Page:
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Old 5th October 2018, 12:31   #1
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Default Crossing over the Rupin Pass

Background

One of the challenges of writing a travelogue almost two months after the elapsed travel is the loss of memory. During the elapsed period new events flood the brain and especially when this period coincides with the Festive season, the loss is even greater.

For the past four-five years, I have been on a few Himalayan treks and the addiction is such that the mountains keep calling to visit them time and again. This year, after the Chadar Trek, I had planned to do the Markha Valley trek (Ladakh) in September. And every traveler on the forum and everywhere will agree that the planning phase is certainly the most exciting phase of any travel and that period of ‘waiting’ for the actual travel to kick off, is a sweet pain that only the traveler can feel. Air tickets were booked and the usual training regime undertaken. But nature had other plans and that trek couldn’t materialize. The proverb “Man proposes, God disposes” couldn’t be more apt I felt.

I kept looking for some options. Constraints were many: Like treks in Uttarakhand were banned due to a High Court and the ones that were available were costlier ones. Plus end September is the time when most treks come to a close. But all of a sudden, checked the Trek The Himalayas website for “Fixed Departure Treks” and found that a Rupin Pass trek batch was available. Booked it almost instantly and departure date was fixed as 22nd Sept, 2018.

Geography and Trek Schedule

The Rupin Pass is a 15,250 feet high pass in the Himachal Pradesh in the Kinnaur District with the road head being at Sangla. The trek actually encompasses two states: It starts from a village called Dhaula in Uttarakhand and ends at Sangla in Himachal with five of the eight days being in Himachal Pradesh. Following is the planned itinerary. But in our case the Day One Trek was cancelled due to incessant rain and we were forced to combine Day One and Day Two in a single day.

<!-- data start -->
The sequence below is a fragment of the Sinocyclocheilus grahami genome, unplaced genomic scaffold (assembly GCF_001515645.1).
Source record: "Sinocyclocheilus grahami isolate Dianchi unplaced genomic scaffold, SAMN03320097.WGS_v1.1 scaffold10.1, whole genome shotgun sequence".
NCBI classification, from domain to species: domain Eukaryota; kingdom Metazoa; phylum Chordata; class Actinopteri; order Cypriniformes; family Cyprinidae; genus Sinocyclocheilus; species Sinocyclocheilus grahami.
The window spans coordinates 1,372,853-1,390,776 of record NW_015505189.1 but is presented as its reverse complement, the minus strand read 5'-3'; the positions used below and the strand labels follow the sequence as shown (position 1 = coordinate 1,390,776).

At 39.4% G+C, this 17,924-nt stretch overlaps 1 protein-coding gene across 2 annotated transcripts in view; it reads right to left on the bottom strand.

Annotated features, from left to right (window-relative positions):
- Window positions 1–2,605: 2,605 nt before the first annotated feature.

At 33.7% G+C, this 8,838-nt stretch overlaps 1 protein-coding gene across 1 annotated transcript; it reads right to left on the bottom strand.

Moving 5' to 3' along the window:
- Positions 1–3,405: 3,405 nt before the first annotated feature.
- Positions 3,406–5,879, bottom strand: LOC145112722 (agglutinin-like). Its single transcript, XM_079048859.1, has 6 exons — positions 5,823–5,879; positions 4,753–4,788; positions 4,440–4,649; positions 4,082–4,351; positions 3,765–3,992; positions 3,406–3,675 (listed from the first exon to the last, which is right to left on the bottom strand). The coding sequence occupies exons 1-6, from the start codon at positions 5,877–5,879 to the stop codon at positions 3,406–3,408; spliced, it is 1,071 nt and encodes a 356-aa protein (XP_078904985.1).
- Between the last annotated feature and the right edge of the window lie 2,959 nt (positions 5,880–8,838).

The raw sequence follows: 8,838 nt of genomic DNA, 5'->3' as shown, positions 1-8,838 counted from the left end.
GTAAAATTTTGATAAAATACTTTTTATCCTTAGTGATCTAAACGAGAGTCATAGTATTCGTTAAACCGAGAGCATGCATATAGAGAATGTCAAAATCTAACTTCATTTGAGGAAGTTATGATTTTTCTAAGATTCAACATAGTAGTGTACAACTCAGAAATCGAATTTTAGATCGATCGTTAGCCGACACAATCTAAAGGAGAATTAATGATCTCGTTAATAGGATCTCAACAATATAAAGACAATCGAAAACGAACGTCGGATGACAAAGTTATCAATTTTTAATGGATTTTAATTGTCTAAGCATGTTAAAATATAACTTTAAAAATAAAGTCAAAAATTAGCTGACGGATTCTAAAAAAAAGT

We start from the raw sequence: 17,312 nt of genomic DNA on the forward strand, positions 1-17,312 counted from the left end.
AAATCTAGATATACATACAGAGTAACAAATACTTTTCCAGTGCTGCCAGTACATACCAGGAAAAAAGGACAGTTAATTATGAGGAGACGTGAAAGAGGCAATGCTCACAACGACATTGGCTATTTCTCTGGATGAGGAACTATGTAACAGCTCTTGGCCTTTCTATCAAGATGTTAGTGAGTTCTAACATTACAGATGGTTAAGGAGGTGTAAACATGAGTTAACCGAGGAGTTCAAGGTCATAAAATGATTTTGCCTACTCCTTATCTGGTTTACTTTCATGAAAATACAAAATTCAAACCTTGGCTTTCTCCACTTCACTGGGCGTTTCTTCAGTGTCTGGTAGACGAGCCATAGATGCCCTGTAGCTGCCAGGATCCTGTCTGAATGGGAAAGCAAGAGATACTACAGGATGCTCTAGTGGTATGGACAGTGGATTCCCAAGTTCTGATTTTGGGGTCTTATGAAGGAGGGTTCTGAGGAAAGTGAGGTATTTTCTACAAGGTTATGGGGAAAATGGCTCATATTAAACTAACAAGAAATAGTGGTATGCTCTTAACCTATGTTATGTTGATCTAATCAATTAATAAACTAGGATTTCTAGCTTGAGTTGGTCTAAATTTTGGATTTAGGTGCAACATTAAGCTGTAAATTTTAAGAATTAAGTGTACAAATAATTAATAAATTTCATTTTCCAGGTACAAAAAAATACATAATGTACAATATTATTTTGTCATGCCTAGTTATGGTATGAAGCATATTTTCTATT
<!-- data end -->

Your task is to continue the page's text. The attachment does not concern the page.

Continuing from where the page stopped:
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In our case Day One and Day Two were done in a single day since the trek couldn't begin on 24-Sep-18 as planned.

Gears & Hardware

A colleague has a Tokina 11-16 mm lens which I had used during the Chadar Trek in January. I was highly impressed by the prowess of the lens and asked him whether he could loan it to me for a few days for the trek – which he did. Most photos were rendered through the lens and I just clicked the shutter.

Hardware preparation wasn’t required because I have the relevant gear for mountain walks. But sometimes overconfidence can be a recipe for disaster as I learnt the hard way this time. I had left out the gloves and headgear. The reason of leaving it was intentional because I felt it was not going to be cold. And the retribution for that overwhelming. Not only was it cold, but we had to face continuous snowfall of more than twelve hours. As part from that misadventure, the Quechua backpack which has been doing the duty for the past three years proved its worth. Plus the three years old Woodlands were heavy duty ones (but understood their limitation in snow where they weren’t water proof).

Some photos to start with.

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Slow shutter capture of a moving torch light at Dhanderas Campsite, 11,700 ft.

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Snowy highlands. Once you climb the steep slope out of Upper Waterfall campsite, you are greeted by snowy plains towards the pass.